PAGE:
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An Automated System for Skeletal Maturity Assessment by Extreme Learning Machines

An Automated System for Skeletal Maturity Assessment by Extreme Learning Machines

  • Marjan Mansourvar, 
  • Shahaboddin Shamshirband, 
  • Ram Gopal Raj, 
  • Roshan Gunalan, 
  • Iman Mazinani
PLOS
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Abstract

Assessing skeletal age is a subjective and tedious examination process. Hence, automated assessment methods have been developed to replace manual evaluation in medical applications. In this study, a new fully automated method based on content-based image retrieval and using extreme learning machines (ELM) is designed and adapted to assess skeletal maturity. The main novelty of this approach is it overcomes the segmentation problem as suffered by existing systems. The estimation results of ELM models are compared with those of genetic programming (GP) and artificial neural networks (ANNs) models. The experimental results signify improvement in assessment accuracy over GP and ANN, while generalization capability is possible with the ELM approach. Moreover, the results are indicated that the ELM model developed can be used confidently in further work on formulating novel models of skeletal age assessment strategies. According to the experimental results, the new presented method has the capacity to learn many hundreds of times faster than traditional learning methods and it has sufficient overall performance in many aspects. It has conclusively been found that applying ELM is particularly promising as an alternative method for evaluating skeletal age.

Introduction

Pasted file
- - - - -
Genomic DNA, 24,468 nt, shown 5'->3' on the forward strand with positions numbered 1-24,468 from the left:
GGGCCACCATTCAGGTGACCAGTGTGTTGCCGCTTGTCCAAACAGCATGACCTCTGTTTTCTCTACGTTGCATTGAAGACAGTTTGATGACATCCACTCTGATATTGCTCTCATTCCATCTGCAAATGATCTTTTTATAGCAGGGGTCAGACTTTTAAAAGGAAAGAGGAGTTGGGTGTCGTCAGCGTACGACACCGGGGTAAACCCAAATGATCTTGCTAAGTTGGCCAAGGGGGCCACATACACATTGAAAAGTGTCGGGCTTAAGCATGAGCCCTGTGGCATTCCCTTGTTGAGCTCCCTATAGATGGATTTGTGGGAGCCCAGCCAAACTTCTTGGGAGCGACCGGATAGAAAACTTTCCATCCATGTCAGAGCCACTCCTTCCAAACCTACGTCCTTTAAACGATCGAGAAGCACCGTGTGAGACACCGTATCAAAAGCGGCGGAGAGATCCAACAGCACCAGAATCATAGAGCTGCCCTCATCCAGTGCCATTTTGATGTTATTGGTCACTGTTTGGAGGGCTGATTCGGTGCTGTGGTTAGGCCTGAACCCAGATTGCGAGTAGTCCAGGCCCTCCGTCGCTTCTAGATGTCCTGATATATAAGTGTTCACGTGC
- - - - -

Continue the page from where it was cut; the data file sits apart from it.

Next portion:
Skeletal maturity assessment, or bone age assessment (BAA), is a radiological process to examine the ossification development in the left-hand wrist and estimate the bone’s age by making comparisons with an atlas comprising hundreds of standard images [1]. Many disease in children such as growth disorders, chromosomal disorders, endocrine disorders and endocrinological problems could be discovered by the discrepancy between the bone age and chronological age. Bone age assessment is an important process in clinical routine; however, it has not improved much over the last 35 years [2,3]. There are two well-known methods applied for BAA: the Greulich-Pyle (GP) [4] and Tanner-Whitehouse (TW2) methods [5]. In the GP system, radiologists compare hand bone radiographs with standardized radiographs from the atlas and make evaluations, while the TW2 system is based on a scoring method [6]. The results from both these assessment types are associated with human observation variability, since a radiologist doing a bone age assessment to evaluate a child’s maturation cannot be certain about estimation accuracy [7,8]. Therefore, this has been the greatest motivator for presenting an automated method of estimating skeletal maturity (bone age)[9]. However, the computerized BAA system is still under the empirical period because of the inadequate performance of the system [10]. Some proposed methods have been discussed in the literature.